If you are interested in playing rhythm guitar and accompanying yourself or others, learning chords first can be beneficial. Chords provide a solid foundation for strumming patterns and playing in a band or jamming with others.
If you aspire to play specific songs or genres that heavily rely on chords, it may be helpful to start with chords. This way, you can learn to play songs you enjoy early on and gain a sense of accomplishment.
On the other hand, starting with notes can provide a strong foundation in basic music theory. Learning notes allows you to play melodies, understand scales, and improvise solos. This can be particularly valuable if you have an interest in lead guitar playing or a desire to delve deeper into music theory.
In reality, chords and notes go hand in hand, and both are important aspects of playing the guitar. It’s often beneficial to learn both simultaneously as they complement each other. As you progress, you’ll find that understanding chords and notes together helps you grasp the guitar fretboard better.
Ultimately, the choice between learning chords or notes first is a personal one. Consider your musical preferences, goals, and the style of music you want to play. Many guitarists find it helpful to strike a balance between chords and notes, gradually expanding their knowledge & skills in both areas as they progress.
Guitar String Notes (Standard Tuning)
In standard tuning, the guitar string names, starting from the thickest string (lowest pitch) to the thinnest string (highest pitch), are as follows. These notes represent the open strings of a guitar, meaning they are played without pressing down any frets. The sequence of string notes provides a foundation for chord shapes, scales, and melodies on the guitar, and understanding their arrangement is crucial for learning to tune your guitar.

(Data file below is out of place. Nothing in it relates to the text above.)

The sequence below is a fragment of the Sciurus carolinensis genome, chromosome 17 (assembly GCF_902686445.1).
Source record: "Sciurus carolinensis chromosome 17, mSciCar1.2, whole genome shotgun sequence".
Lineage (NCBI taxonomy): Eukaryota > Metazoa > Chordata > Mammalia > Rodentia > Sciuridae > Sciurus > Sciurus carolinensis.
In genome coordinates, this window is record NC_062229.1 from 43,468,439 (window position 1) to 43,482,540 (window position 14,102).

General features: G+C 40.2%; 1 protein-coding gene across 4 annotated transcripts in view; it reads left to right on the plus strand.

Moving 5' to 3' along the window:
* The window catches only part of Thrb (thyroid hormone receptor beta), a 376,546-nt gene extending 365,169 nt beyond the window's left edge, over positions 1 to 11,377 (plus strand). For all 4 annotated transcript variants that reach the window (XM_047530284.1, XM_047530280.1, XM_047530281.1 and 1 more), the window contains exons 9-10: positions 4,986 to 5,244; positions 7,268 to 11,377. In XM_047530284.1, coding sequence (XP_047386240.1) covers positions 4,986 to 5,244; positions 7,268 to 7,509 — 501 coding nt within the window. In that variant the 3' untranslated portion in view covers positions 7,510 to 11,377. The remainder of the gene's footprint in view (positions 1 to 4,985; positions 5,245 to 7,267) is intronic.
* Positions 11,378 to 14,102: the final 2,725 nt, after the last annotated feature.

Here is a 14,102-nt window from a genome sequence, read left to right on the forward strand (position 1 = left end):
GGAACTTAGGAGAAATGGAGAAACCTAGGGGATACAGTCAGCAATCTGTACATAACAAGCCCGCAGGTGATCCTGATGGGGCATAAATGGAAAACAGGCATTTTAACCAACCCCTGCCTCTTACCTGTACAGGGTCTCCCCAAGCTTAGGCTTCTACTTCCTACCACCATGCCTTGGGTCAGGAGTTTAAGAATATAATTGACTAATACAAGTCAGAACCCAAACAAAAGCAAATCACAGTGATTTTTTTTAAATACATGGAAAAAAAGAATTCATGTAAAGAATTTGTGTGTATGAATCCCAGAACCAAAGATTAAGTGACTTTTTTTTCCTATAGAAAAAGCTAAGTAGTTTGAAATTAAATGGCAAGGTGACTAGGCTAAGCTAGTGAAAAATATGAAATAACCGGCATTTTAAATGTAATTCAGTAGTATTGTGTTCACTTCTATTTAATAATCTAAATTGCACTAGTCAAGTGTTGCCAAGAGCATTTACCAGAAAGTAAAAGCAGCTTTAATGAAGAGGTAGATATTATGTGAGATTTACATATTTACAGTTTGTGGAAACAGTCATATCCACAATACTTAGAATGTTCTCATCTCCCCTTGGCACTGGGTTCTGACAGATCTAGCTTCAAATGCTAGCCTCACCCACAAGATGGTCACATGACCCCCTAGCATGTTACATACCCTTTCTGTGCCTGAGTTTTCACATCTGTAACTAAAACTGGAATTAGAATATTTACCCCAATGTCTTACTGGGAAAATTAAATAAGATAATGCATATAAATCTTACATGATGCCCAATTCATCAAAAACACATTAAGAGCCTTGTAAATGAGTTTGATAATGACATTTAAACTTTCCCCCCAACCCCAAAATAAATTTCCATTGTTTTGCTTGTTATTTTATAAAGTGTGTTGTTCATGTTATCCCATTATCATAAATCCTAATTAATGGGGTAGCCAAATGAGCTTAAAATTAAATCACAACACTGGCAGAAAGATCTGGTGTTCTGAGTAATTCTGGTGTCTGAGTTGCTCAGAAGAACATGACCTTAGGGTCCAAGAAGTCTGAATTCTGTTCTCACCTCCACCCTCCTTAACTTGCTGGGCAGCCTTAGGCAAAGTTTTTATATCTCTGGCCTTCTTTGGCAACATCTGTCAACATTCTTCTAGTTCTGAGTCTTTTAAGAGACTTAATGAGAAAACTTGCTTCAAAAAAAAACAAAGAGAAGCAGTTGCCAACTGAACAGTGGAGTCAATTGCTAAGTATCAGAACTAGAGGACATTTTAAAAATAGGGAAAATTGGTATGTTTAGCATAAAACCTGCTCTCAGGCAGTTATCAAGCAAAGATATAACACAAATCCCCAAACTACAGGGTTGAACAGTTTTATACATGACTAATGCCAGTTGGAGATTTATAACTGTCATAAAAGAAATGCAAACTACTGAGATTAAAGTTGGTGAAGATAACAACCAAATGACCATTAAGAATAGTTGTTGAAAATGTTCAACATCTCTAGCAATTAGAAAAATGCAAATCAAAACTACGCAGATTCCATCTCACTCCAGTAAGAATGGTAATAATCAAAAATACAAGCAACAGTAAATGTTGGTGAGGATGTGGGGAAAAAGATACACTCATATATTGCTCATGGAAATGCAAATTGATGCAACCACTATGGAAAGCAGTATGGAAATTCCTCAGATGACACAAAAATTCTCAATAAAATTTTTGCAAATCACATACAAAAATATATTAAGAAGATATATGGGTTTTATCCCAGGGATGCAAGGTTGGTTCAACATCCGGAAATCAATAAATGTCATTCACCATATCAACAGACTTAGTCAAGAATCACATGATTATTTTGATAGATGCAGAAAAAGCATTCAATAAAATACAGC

E String (Low)
E String (High)
Frequently Asked Questions
What are the 12 keys in guitar?
In guitar, the 12 keys refer to the 12 different musical keys or tonalities in which music can be played. Each key has its own unique set of notes and chords that create a distinct tonal center. The 12 keys are:
C Major / A minor
C#/Db Major / A#/Bb minor
D Major / B minor
D#/Eb Major / C minor
E Major / C#/Db minor
F Major / D minor
F#/Gb Major / D#/Eb minor
G Major / E minor
G#/Ab Major / F minor
A Major / F#/Gb minor
A#/Bb Major / G minor
B Major / G#/Ab minor
How long does it take to learn guitar?
The time it takes to learn guitar varies greatly depending on individual factors such as natural aptitude, previous musical experience, practice consistency, and the level of proficiency you aim to achieve. Developing solid guitar skills can take as little as a couple of months of dedicated practice, to a year or more.
Discipline & dedication are essential in progressing as a guitarist. Regular practice sessions, focused effort, and a commitment to learning and improvement are crucial for developing technique, building musical knowledge, and achieving mastery of the instrument.
Embracing a mindset of patience and persistence will help you navigate the ups and downs of the learning process and lead to long-term growth as a guitarist (as well as in any other endeavor!) .
What is the fastest way to learn electric guitar?
First & foremost, you need consistent practice to build muscle memory & technique. You also need to set clear goals & break them down in manageable milestones.
If you want to learn on your own, be sure to seek out resources tailored for beginners. There’s a ton of lessons available everywhere online including here!
If you want to learn alongside someone else, seek out guidance from an experienced guitar teacher.
Finally, focus on fundamentals like scales, chords, and techniques regularly. But most importantly, be sure to learn songs you enjoy to keep yourself motivated!
Remember, there are no shortcuts to mastering the guitar, but these strategies can help you make the most of your practice and learning journey.
Related: How Many Guitar Chords Are There?